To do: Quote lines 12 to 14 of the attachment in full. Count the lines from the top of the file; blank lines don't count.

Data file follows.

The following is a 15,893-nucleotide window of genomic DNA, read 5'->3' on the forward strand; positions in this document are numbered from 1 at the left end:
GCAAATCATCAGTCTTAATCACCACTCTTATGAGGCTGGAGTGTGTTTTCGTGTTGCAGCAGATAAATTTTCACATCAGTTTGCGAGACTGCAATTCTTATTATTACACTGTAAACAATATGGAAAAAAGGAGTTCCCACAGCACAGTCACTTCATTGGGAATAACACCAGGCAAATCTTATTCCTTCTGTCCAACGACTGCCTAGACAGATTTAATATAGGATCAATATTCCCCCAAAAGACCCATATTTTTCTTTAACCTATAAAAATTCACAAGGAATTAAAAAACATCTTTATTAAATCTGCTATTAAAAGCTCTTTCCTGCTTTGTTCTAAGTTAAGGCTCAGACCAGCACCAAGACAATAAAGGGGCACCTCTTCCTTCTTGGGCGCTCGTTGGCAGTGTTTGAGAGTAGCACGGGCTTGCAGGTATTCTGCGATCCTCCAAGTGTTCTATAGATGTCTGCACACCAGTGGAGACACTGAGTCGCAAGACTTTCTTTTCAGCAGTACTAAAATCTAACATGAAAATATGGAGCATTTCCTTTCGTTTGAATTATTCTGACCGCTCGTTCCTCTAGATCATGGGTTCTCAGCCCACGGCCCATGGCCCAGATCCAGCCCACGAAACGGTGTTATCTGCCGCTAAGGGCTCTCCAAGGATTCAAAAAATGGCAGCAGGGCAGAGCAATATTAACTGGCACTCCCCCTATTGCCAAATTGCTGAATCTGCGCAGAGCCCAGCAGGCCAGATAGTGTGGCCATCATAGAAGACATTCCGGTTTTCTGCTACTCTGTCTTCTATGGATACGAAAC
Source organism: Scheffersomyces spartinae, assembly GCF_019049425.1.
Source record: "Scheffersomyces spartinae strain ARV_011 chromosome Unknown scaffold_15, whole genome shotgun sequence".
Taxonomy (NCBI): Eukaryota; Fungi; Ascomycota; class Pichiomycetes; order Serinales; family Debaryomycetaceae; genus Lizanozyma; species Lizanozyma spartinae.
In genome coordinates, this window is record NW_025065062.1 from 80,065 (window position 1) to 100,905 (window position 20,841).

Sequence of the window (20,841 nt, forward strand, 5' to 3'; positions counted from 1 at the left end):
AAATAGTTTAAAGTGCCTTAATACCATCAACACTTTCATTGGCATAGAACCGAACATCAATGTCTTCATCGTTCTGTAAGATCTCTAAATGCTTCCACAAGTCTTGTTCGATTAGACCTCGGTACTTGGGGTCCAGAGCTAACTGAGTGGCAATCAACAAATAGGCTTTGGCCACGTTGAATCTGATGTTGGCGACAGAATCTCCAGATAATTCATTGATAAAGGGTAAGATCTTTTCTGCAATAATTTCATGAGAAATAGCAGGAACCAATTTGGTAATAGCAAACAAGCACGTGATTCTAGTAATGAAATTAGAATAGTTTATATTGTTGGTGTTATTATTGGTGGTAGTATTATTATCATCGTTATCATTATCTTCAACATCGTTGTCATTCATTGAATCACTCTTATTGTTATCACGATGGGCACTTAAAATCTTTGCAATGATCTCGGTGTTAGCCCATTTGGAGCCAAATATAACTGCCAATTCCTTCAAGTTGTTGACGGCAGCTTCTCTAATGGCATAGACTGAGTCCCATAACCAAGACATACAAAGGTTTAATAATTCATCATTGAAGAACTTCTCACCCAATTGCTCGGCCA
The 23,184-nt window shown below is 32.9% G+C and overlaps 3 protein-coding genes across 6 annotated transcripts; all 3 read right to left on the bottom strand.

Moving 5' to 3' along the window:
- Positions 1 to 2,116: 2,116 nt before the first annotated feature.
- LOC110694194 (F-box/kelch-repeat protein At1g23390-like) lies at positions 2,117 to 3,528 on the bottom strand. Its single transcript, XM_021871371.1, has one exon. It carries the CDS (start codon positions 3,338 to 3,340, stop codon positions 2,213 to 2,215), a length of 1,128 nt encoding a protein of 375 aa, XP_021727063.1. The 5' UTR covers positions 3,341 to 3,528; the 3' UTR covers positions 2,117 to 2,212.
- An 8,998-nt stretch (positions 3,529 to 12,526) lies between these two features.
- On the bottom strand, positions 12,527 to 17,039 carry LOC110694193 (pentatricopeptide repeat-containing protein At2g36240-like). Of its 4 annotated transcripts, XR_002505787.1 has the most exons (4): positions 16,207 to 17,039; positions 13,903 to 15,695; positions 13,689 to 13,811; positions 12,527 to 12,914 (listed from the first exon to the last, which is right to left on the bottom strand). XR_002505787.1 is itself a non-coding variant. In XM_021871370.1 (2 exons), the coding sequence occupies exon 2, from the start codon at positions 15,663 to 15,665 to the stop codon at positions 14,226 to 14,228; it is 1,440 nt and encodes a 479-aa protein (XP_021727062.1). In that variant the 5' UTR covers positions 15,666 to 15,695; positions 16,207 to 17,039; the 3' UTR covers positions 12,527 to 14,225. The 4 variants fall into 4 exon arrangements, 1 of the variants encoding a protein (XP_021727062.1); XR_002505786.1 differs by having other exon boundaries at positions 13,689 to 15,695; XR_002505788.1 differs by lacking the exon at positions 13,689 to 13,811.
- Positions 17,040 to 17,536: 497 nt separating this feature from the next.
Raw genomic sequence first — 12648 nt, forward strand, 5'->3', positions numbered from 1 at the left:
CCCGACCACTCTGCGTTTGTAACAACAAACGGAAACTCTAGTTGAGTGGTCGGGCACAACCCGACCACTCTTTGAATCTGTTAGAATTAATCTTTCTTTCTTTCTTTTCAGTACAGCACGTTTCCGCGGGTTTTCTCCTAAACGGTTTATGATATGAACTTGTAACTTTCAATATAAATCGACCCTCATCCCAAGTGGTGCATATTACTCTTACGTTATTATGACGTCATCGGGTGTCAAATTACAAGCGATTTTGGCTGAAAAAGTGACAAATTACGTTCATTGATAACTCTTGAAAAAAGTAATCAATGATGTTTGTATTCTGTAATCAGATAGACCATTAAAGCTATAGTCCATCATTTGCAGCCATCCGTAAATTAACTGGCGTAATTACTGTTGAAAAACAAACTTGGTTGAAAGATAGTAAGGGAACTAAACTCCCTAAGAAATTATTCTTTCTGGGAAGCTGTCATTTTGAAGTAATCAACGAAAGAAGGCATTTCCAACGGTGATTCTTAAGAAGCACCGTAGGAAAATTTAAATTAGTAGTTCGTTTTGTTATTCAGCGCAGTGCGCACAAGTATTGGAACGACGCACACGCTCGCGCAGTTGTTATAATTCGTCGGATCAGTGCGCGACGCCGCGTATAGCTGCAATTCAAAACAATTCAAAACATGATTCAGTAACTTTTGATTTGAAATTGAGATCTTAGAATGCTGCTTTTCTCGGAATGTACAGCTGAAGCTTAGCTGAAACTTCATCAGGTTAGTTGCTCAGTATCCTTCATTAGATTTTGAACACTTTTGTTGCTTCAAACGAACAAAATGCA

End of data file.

- LOC110694194 (F-box/kelch-repeat protein At1g23390-like) lies at positions 2,117 to 3,528 on the bottom strand. Its single transcript, XM_021871371.1, has one exon. It carries the CDS (start codon positions 3,338 to 3,340, stop codon positions 2,213 to 2,215), a length of 1,128 nt encoding a protein of 375 aa, XP_021727063.1. The 5' UTR covers positions 3,341 to 3,528; the 3' UTR covers positions 2,117 to 2,212.
- An 8,998-nt stretch (positions 3,529 to 12,526) lies between these two features.
- On the bottom strand, positions 12,527 to 17,039 carry LOC110694193 (pentatricopeptide repeat-containing protein At2g36240-like). Of its 4 annotated transcripts, XR_002505787.1 has the most exons (4): positions 16,207 to 17,039; positions 13,903 to 15,695; positions 13,689 to 13,811; positions 12,527 to 12,914 (listed from the first exon to the last, which is right to left on the bottom strand). XR_002505787.1 is itself a non-coding variant. In XM_021871370.1 (2 exons), the coding sequence occupies exon 2, from the start codon at positions 15,663 to 15,665 to the stop codon at positions 14,226 to 14,228; it is 1,440 nt and encodes a 479-aa protein (XP_021727062.1). In that variant the 5' UTR covers positions 15,666 to 15,695; positions 16,207 to 17,039; the 3' UTR covers positions 12,527 to 14,225. The 4 variants fall into 4 exon arrangements, 1 of the variants encoding a protein (XP_021727062.1); XR_002505786.1 differs by having other exon boundaries at positions 13,689 to 15,695; XR_002505788.1 differs by lacking the exon at positions 13,689 to 13,811.